Despite the fact that we study and think about the problem in our inevitable human way, I'm not certain the questions can be answered intellectually at all. This is why the world of blogging can never approach true sitting. This is why true sitting can only be transmitted one to one by one who experiences the state.

Despite what Nishijima Roshi has suggested recently on his blog; reality can only be perceived directly....but what is the meaning of 'directly'? There's another one for the list.....

(I'll stop posting again for a while here, it's a rather addictive activity. But I'll check in now and again to read your fascinating posts.)

All the best,

Mike

Thursday, October 05, 2006  
Blogger oxeye said...

Mike, You are right. I do not know you from your internet ramblings. But I know you only a little less than I know myself.. And you do not seem too unlike any other immature person. Just a little more cocksure when blogging. There is nothing particularly instructive in what you write. But it seems to amuse us both.

Thursday, October 05, 2006  
Blogger Friend said...

how about little something from china. didn't dogen go over there to some effect? ;)

"The Master said to me: All the Buddhas and all sentient beings are nothing but the One Mind, beside which nothing exists. This Mind, which is without beginning, is unborn and indestructible. It is not green nor yellow, and has neither form nor appearance. It does not belong to the categories of things which exist or do not exist, nor can it be thought of in terms of new or old. It is neither long nor short, big nor small, for it transcends all limits, measure, names, traces and comparisons. It is that which you see before you - begin to reason about it and you at once fall into error. It is like the boundless void which cannot be fathomed or measured. The One Mind alone is the Buddha, and there is no distinction between the Buddha and sentient things, but that sentient beings are attached to forms and so seek externally for Buddhahood. By their very seeking they lose it, for that is using the Buddha to seek for the Buddha and using mind to grasp Mind. Even though they do their utmost for a full aeon, they will not be able to attain it. They do not know that, if they put a stop to conceptual thought and forget their anxiety, the Buddha will appear before them, for this Mind is the Buddha and the Buddha is all living beings. It is not the less for being manifested in ordinary beings, nor is it greater for being manifest in the Buddhas."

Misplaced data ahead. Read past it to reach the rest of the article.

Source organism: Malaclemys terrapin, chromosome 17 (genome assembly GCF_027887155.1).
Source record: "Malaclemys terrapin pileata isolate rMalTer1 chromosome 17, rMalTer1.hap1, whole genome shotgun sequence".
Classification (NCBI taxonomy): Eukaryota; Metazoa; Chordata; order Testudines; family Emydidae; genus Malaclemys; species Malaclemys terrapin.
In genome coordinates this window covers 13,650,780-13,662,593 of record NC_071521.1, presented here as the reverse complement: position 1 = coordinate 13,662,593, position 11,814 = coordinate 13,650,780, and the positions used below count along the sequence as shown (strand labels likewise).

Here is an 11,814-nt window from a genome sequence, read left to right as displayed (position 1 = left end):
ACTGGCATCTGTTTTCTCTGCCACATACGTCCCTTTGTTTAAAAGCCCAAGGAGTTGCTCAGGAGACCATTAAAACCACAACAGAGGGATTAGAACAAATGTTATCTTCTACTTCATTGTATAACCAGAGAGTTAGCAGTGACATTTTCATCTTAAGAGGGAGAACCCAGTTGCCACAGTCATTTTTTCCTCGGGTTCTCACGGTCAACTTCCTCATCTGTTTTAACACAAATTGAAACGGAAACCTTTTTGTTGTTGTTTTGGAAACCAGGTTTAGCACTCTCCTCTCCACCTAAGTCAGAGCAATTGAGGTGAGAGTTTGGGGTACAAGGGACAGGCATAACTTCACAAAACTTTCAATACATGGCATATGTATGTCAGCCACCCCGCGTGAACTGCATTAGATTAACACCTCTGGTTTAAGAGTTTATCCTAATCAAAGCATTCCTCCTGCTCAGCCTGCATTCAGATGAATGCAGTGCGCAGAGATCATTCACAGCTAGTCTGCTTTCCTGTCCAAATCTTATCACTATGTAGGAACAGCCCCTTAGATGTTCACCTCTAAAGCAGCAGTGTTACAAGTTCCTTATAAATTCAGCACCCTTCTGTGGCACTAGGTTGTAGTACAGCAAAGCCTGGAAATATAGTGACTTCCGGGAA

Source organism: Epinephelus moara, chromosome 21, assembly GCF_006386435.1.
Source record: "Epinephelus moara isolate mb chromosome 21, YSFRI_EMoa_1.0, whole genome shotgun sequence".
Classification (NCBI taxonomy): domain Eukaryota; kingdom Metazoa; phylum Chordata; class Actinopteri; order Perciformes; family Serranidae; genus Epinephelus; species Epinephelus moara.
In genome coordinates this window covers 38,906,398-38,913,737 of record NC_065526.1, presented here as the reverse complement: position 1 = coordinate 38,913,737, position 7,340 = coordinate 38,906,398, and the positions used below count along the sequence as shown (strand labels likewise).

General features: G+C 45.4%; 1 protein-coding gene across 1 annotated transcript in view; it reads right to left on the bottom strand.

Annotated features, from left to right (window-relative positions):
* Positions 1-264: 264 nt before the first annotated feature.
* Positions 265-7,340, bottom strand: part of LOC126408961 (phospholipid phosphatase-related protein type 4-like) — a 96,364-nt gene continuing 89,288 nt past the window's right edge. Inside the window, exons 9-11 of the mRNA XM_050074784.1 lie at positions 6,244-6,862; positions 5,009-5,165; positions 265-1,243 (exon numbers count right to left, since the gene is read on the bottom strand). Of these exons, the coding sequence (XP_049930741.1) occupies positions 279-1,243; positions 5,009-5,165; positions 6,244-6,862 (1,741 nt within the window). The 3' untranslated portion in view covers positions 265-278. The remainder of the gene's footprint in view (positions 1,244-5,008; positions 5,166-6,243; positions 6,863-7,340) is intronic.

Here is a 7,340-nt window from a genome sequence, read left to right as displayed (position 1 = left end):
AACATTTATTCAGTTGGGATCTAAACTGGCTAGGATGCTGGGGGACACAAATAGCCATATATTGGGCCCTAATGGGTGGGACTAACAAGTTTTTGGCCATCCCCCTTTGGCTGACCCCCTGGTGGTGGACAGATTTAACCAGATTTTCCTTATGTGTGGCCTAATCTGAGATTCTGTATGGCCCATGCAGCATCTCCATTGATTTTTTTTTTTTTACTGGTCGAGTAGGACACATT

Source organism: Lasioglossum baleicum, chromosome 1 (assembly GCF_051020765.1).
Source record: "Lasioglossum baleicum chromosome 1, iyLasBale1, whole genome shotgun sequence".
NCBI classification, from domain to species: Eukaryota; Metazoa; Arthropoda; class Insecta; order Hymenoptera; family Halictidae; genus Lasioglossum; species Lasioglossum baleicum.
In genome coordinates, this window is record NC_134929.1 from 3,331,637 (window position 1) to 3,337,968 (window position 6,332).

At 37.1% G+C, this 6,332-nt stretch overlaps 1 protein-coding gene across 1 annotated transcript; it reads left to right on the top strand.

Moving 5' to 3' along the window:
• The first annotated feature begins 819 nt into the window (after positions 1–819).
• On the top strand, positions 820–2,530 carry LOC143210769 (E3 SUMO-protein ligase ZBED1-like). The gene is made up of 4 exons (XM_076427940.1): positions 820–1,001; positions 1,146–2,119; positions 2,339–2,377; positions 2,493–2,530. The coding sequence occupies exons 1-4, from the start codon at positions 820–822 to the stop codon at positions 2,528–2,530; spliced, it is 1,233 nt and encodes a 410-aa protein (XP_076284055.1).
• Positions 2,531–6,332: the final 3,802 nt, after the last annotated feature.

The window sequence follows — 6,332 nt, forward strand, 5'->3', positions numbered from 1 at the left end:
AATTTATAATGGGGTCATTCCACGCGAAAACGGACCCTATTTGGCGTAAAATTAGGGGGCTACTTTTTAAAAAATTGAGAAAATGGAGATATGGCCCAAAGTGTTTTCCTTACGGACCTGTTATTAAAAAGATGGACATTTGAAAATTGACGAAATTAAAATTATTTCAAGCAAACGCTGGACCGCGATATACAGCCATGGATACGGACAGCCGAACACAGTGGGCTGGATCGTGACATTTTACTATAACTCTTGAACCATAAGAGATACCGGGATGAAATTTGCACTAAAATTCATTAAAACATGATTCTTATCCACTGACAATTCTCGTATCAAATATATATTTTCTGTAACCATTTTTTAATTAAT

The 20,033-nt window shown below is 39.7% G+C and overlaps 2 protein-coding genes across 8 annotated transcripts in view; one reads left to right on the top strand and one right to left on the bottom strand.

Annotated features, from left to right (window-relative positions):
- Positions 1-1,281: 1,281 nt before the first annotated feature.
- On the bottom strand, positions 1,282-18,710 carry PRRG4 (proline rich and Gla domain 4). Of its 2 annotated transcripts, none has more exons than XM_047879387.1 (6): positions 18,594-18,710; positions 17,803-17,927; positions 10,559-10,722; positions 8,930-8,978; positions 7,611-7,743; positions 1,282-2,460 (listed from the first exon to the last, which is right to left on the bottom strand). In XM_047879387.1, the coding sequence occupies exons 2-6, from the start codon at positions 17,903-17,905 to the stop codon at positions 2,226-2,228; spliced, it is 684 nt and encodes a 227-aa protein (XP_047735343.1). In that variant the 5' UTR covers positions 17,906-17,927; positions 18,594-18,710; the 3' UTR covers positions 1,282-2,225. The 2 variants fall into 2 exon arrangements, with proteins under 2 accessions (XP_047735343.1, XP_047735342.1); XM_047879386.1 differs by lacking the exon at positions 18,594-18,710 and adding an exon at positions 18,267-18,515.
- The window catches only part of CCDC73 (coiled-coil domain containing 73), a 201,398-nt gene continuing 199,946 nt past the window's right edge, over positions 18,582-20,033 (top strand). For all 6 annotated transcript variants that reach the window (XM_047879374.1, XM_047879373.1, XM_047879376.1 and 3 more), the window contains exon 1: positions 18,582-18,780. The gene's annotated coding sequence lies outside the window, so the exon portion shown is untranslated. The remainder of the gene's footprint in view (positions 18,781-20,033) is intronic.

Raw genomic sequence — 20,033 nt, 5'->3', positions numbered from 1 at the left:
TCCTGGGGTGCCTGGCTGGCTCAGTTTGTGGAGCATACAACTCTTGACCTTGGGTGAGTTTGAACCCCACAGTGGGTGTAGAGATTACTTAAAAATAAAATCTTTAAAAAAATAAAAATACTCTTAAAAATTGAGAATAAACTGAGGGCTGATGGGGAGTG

Friday, October 06, 2006  
Blogger Pete, an ordinary bloke. said...

A robin hungry for worms watches as squatting with heels on solid ground I release broad beans down into the freshly dug soil. Sowing completed I stand up. Happy with the limitations of this real world I walk home with head up and a hunger for porridge.

Saturday, October 07, 2006  
Blogger Mike Cross said...

I am in France now.

Sitting again on my platform under a huge ash tree, facing the forest, once more this morning I experienced being like a dragon that found water.

Gudo first offered to make me his Dharma-heir nearly 20 years ago. At that time I lacked the confidence to accept -- what Gudo himself calls KAKUSHIN, being cocksure, if you like.

Nowadays when I write about feeling like a dragon that found water, I am expressing my own KAKUSHIN.

It's the result of 25 years sitting four times a day, and ceaselessly endeavoring to get to the bottom of Fukan-zazen-gi.

A Buddhist teacher needs to have that KAKUSHIN.

Fukan-zazen-gi is great. Nature is great. Everyday work, digging and carrying, is great. Zazen is great. And I am part of that greatness.

Saturday, October 07, 2006  
Blogger Pretabe said...

All this talk about others such as James Cohen and Gudo Nishijima is getting on my nerves. Buddhism is not politics or drama, it is the direct pointing to the truth.

You sir, have lost all my respect. Good day.

Sunday, October 08, 2006  
Blogger Michael Tait said...

I’ve failed already to take my own advice – it’s your fault Mike for a stimulating post on Nishijima’s site and I quote:

‘When people are proud of their own meagre understanding, such intellectual pride gives rise to a gap.

Fortunately, the gap causes us, again and again, to lose our false self-confidence and fall into confusion. At that time, we have the possibility to come back to the principle of Fukan-zazen-gi, which has been transmitted in one line. We have the possibility to start again at square one, orienting our wrong selves once more in the right direction.’